NC: It is also about us keeping our heart on the right path too. No matter how much we grow or what else will happen, we give back to God. We know He is ultimately blessing us and we need to stick to our morals and stay grounded. We also try to instill our values in our team through our mission statement. We don’t tolerate gossip, we love each other, we recognize each other’s talents and we really try to enforce that into our team.

KB: It was so important to us that it’s [painted] first thing on the wall when you walk in [our building.] I always think of the story of when we were building the office and the electricians were putting lights up. I was sitting [to the side], and they couldn’t see me, and these two men were getting teary-eyed talking about our mission statement. One guy says to the other, “Are you doing what you really want to be doing?” [Laughter] I couldn’t believe I was listening to this. But it showed me that what was important to us was affecting somebody here even before we opened our doors. It’s not just something we say or put out there, we really mean it and walk it.

We don’t think someonecan be completely ful-filled unless they are also helping to make a difference with whatthey have by using theirgifts and talents tohelp others.

RM: The two of you seem to work really well together and set the tone providing a great example, but I’m sure there have been some really challenging times, or instances where you disagree. When it comes to decision-making, what does the vetting process look like? How do both stay aligned?

NC: Generally, if there is something that we don’t agree on 100 percent, then we realize that we are probably not there yet. We’ll keep talking it through until we get to a place where we both agree. If we don’t have a peace about something, then we know it isn’t quite right.

KB: We do balance each other really well. It’s the perfect marriage of personalities. I tend to be a little more like, “whatever,” where Nikki is like, “Let’s stay on task.” [Laughter] I think communication is key and we tell each other our feelings. If one of us is feeling really stressed out, the other one can be a better support or vice versa.

RM: Giving back is important to you and your brand. How are you using your brands to create change? And in turn, you just launched a monthly entrepreneur box to help inspire others and grow their business. Talk to me about your vision for Hustle Humble.

NC: We’ve done a lot with different non-profits like Big Brothers Big Sisters who have come to us consecutively for their big events and since we are product-driven, we have been able to donate items for their silent auctions to help them raise thousands of dollars. Our clients love to donate so we donated products to a youth center in Colorado and give to women in shelters. There is something to say for following your passion and building a business, but we don’t think someone can be completely fulfilled unless they are also helping to make a difference with what they have by using their gifts and talents to help others.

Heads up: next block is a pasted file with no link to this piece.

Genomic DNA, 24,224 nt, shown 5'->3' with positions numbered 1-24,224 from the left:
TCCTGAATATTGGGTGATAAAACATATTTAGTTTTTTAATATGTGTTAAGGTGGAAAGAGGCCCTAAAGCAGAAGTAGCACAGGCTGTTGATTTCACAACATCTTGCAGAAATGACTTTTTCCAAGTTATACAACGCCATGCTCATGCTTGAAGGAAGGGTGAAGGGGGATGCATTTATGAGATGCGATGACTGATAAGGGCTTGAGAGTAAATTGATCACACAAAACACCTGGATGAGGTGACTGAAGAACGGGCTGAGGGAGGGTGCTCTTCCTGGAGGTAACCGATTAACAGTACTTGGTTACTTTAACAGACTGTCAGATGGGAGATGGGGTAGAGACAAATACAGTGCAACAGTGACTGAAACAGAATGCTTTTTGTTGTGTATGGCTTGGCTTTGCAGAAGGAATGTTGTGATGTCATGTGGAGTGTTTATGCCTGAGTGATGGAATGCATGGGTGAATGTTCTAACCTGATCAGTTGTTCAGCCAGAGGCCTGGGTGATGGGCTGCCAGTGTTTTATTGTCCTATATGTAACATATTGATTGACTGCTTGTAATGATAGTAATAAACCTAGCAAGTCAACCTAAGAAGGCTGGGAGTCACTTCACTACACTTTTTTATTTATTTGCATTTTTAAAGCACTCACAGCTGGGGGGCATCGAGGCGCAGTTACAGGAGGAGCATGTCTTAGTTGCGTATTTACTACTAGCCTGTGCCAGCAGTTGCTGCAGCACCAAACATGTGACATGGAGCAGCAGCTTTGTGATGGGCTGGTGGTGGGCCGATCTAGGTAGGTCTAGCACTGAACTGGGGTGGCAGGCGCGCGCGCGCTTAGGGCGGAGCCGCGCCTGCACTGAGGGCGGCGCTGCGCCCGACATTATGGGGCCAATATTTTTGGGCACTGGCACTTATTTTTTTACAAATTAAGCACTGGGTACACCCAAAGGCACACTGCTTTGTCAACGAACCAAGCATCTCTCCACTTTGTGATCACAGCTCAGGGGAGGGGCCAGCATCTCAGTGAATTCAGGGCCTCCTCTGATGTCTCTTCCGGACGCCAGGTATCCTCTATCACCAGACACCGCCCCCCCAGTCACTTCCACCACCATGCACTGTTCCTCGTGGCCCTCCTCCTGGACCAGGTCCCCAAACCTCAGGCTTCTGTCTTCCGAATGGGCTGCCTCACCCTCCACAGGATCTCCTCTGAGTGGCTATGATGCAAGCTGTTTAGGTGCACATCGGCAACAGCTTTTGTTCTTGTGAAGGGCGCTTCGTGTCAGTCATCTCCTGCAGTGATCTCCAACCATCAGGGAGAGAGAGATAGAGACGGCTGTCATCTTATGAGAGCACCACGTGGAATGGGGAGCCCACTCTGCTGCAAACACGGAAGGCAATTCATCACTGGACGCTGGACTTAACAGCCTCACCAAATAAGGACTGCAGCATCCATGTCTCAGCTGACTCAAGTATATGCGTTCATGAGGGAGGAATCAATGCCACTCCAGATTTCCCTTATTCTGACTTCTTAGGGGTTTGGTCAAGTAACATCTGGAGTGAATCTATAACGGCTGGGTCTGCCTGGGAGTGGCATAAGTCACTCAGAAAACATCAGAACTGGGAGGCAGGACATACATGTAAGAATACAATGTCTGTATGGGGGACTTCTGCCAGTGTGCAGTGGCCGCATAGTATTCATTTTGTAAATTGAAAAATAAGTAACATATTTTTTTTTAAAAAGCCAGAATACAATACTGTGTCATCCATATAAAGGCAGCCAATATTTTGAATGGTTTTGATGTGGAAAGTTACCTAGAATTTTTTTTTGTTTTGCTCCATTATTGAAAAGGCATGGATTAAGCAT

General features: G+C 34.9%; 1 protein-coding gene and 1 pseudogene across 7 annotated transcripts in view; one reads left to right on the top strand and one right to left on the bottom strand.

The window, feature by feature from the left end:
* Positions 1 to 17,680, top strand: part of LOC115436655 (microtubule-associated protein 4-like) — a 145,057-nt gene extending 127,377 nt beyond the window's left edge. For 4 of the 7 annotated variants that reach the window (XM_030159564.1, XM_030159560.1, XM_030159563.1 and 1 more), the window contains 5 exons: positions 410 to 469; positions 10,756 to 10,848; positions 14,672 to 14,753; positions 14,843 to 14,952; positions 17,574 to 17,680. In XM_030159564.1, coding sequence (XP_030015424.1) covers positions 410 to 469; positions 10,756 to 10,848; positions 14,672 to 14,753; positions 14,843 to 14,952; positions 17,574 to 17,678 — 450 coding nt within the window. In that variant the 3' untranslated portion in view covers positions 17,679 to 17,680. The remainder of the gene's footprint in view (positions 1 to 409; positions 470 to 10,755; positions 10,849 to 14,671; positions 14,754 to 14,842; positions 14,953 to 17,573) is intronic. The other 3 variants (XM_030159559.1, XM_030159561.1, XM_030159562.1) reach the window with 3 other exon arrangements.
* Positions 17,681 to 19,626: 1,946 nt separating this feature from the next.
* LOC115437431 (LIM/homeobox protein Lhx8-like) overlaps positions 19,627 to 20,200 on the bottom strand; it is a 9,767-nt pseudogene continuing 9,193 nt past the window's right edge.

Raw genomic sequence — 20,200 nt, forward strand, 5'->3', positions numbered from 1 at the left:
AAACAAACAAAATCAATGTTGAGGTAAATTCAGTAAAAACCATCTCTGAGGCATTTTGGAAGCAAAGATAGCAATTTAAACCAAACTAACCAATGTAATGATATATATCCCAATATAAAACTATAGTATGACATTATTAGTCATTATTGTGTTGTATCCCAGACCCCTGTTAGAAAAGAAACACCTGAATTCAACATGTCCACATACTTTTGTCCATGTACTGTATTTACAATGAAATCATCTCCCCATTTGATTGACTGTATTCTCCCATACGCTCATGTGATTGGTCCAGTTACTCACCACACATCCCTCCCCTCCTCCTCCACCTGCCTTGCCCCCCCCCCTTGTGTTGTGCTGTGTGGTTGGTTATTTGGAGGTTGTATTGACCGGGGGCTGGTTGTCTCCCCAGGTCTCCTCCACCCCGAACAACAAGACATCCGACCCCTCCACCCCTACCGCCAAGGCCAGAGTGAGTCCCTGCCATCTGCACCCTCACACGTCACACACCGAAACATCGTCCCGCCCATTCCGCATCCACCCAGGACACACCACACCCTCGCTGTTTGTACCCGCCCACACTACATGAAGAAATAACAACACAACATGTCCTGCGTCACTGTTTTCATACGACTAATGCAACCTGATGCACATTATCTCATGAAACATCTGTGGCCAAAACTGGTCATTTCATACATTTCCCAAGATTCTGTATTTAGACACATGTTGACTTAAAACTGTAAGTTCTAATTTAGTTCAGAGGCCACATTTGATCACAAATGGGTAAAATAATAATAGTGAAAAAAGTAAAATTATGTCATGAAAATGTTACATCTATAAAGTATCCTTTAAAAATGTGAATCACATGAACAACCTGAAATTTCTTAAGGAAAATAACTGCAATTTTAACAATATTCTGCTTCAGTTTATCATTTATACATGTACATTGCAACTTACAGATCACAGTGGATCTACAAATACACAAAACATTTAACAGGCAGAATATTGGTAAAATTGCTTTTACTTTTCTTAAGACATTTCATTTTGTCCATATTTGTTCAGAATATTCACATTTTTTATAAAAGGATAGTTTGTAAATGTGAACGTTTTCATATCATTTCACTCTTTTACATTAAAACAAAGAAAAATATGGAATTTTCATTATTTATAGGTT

KB: With ChicBuds we also donated a percentage to charity. We teach brands how they can give back and how they can get their story out there. There are so many ways to get involved.

NC: Hustle Humble is an extension of ChicExecs where you get a magazine [geared toward entrepreneurs with tips and advice] as well as actual product in the mail showcasing various entrepreneurs. We give back a box of school supplies to kids for every box that sells.

RM: What keeps you encouraged? What keeps you motivated? What keeps you wanting to stay vested in business and other entrepreneurs when you could be sitting back and enjoying the fruits of all your past success?

NC: I think we are both pretty driven people. We love to be creative and I don’t think it comes naturally for us to sit back. We get a lot of joy by always thinking of something new.

KB: I think deep down, at our core, we just love to give. We just couldn’t stop giving whatever that may be – whether it’s giving an idea, or helping someone build a business. Recently someone came to us and said, “Do you ever think that sometimes you give out too much information?” [Laughter] I thought, “What do you mean?” And one of our employees was sitting near and said, “That is one thing I really love about Nikki and Kailynn, they are open books. They are not the girls that will say they can’t tell you because you are a competitor. They will tell you everything.” It was nice to hear from her perspective because we didn’t get a lot of help. We had Google. The thing we get a lot of joy out of is giving people tips and encouragement to get them ahead in business.